When I was first asked to write a series of articles on the occasion of the 80th anniversary of the “third founder” of AA, Jimmy B, who put “God as we understand Him” in the Steps, I thought to end the trilogy with the story of Jim’s sobriety as he recapped it on the occasion of his thirtieth anniversary. That bit of history first appeared in the Grapevine in 1969 and was reprinted in the Bulletin last month. Jim’s original story appears as “The Vicious Cycle” in the 2nd, 3rd and 4th editions of the Big Book. Since the series of articles has appeared in the Bulletin, a number of people have asked me why I feel this is important enough to write about and important enough to have started a “Freethinkers” group, so I have decided to write one more article to answer those questions.
Jim’s crucial contribution at the founding of AA came from his atheism. He argued with the early group in New York to tone down what he called the “God bit”. This resulted in the much more inclusive wording of “Higher Power” and “God as we understand Him” that are now so much a part of AA. Had this inclusivity not been present to expand AA’s reach beyond the Oxford Group’s Protestant worldview, AA might well not have survived at all, much less have achieved the success it has seen in the last 85 years. If we mean to extend the hand of AA to all who suffer, we must try, as Jimmy B. did, to make that offer of help as free of conditions as possible. In this regard, AA as its members often practice it has failed to live up to the Fellowship’s own principles. Partly, this is because most of our founding documents were primarily written by Bill W. and, as he himself confessed, in the early days he could not separate his religious worldview from AA’s. Partly, it is because AA members remain human beings, not saints, and often fail to fully investigate, much less comprehend, the effects of their actions on others and partly because we tend to unthinkingly perpetuate the familiar.
As an example, let us join a newcomer attending his first typical meeting. “The Sicker Than Most” group opens with the reading of the Preamble, which states that, “A.A. is not allied with any sect, denomination, politics, organization or institution; does not wish to engage in any controversy, neither endorses nor opposes any causes.” Then, group conscience asks that someone read “How It Works”, which contradicts the Preamble by saying (amongst many other things), “Without help it is too much for us. But there is One who has all power-that One is God. May you find Him now!” There are many who will not see the sectarian nature of these words because they have steeped in it since birth, but there are many sectarian assumptions in just those three sentences. Some newcomers might bolt at this point. Others will sit it out. A speaker commences to share. She concludes by stating that it is impossible to stay sober without finding God. This seems to contradict part of the Preamble: apparently, the only requirements for membership are a desire to stop drinking and a belief in God. But wait! This is a Higher Power of the newcomer’s understanding, not the God of the priests and preachers! Hallelujah! “And we’ll now close with the Lord’s Prayer.” What? What happened to a Higher Power of the newcomer’s understanding? And these people don’t even say the “Our Father” the right way, like the nuns taught him! He’s out of here!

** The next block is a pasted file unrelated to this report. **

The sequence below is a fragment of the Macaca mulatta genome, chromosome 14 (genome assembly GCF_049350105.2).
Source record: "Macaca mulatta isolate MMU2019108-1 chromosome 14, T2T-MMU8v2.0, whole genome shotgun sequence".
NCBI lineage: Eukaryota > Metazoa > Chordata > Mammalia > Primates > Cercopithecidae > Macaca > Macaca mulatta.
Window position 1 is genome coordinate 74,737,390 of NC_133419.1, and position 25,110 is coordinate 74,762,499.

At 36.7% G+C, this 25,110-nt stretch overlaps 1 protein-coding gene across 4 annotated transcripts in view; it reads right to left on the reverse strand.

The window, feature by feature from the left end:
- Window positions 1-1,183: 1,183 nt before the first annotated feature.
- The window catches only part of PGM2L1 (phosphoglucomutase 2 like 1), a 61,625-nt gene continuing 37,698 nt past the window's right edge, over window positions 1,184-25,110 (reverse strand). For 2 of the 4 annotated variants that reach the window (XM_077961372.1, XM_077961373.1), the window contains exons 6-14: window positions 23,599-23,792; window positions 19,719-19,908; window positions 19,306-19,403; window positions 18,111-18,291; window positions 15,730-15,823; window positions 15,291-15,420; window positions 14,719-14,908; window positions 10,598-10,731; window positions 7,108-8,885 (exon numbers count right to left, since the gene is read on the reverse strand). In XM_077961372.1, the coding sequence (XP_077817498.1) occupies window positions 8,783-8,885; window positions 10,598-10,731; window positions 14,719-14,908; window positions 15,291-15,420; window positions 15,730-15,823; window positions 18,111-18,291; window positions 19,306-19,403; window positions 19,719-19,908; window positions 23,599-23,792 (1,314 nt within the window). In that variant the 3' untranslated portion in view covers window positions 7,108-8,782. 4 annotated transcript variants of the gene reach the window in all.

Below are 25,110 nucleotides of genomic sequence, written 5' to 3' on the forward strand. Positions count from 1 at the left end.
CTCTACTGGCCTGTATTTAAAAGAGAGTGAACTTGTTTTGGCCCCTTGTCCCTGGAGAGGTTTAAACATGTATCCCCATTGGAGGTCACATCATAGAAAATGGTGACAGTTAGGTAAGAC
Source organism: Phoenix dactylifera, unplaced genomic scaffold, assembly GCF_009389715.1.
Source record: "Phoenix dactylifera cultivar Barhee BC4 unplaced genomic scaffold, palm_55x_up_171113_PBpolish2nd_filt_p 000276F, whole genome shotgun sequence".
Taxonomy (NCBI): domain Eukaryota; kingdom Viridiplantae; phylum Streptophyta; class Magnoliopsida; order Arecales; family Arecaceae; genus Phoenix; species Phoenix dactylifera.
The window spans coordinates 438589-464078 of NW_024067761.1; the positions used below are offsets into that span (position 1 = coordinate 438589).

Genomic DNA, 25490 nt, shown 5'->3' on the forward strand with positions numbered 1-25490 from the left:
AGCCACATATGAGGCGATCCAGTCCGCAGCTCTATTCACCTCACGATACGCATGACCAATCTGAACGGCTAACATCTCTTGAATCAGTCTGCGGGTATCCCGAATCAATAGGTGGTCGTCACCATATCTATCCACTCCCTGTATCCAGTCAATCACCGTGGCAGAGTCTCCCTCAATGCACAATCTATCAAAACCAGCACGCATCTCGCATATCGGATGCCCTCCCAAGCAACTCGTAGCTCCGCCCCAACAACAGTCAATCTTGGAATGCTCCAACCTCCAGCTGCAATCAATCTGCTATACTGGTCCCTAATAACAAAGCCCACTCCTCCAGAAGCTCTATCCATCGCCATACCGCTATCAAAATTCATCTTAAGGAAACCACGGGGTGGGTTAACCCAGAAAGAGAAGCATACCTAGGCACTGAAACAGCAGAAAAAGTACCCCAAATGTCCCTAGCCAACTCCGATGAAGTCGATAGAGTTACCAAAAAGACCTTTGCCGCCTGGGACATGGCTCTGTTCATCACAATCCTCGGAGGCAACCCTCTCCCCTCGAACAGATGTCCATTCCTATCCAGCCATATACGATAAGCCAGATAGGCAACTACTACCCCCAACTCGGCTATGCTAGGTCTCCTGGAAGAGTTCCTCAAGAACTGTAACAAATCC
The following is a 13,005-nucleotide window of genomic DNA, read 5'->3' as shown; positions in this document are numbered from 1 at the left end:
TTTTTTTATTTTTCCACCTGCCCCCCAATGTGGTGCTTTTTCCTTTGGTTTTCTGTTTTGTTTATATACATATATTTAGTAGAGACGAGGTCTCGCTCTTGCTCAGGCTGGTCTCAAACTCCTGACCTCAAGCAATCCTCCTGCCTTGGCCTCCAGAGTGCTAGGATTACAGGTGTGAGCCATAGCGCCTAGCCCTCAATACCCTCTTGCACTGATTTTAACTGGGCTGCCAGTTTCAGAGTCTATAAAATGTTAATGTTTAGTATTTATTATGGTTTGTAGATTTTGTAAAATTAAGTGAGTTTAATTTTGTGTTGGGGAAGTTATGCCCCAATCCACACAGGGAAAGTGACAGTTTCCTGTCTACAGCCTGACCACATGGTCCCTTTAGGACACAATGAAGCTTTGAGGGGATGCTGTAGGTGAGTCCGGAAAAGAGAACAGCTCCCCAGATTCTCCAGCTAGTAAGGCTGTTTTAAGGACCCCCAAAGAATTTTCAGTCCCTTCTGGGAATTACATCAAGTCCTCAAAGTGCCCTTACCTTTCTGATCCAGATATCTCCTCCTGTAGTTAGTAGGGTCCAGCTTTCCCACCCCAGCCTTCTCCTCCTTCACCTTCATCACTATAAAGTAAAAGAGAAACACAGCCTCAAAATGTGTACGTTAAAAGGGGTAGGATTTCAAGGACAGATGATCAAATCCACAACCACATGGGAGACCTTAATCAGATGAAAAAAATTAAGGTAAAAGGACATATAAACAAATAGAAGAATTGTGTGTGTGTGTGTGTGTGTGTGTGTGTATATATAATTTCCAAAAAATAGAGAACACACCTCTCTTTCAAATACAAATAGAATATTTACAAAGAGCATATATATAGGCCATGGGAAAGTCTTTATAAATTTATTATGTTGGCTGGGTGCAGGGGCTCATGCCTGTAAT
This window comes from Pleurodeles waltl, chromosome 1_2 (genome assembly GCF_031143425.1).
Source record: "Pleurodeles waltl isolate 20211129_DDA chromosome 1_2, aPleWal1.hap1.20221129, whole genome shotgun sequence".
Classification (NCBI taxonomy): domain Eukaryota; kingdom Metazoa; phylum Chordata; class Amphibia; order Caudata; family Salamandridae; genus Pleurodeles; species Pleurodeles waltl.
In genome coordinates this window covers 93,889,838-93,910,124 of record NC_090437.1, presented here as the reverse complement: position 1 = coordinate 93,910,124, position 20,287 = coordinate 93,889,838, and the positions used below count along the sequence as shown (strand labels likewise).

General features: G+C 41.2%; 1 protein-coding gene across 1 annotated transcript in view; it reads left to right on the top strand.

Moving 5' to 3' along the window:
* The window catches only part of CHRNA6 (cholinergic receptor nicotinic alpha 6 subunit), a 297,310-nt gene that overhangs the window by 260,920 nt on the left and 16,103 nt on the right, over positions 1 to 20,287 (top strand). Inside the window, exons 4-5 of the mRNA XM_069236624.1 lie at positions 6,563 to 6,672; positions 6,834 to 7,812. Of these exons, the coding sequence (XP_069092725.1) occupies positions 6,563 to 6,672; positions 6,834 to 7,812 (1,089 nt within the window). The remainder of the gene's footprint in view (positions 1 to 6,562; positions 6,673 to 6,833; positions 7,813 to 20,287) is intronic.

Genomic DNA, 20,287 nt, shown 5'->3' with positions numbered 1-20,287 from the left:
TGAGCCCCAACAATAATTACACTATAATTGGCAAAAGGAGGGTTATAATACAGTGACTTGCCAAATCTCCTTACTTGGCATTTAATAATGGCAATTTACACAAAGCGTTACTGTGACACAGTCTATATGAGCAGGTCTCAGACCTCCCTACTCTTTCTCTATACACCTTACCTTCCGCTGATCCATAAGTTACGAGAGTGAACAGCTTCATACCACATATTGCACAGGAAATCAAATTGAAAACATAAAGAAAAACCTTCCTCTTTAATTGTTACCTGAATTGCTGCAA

Is anyone interested in telling groups that are comfortable with the traditional Christian orientation of AA that they should change? Not that I’m aware of. Freethought groups have been around since the 1970s. Personally, I’ve been around long enough to realize that there are people doing things every day to stay sober that would get me drunk if I did them. More power to them, as long as they aren’t hurting anyone else. I certainly don’t give a damn about someone else’s religion. My concern, like Jim B’s concern, is that people with less traditional or non-Christian beliefs have an AA to go to where they can feel comfortable, especially newcomers who might otherwise turn away and be lost. The two freethought groups in Suffolk County are attempts to provide such places.
There have been rumors that speakers are not allowed to mention God at freethought meetings: not true. If your story involves a belief in God, that’s your story to share. Many members at freethought meetings are believers, many aren’t, they are all attending to talk about sobriety, not religion. If a speaker were to claim that sobriety requires a belief in a specific god, or any god at all, he or she would probably be informed that they are mistaken, but I, for one, would correct any speaker making that claim in front of newcomers no matter where I was. What we don’t do at freethought meetings is recite prayers. Prayers are almost by definition sectarian and the “wrong ones” can make people uncomfortable. Many times, when I lead a meeting, I am asked to close with the prayer of my choice. I generally suggest the “Hail, Mary”; for some reason, no one has ever taken me up on it.
It was the concern for the newcomer that motivated Jim B., I think it is a concern that we should all emulate today.
Written by Brian C., Stony Brook Freethinkers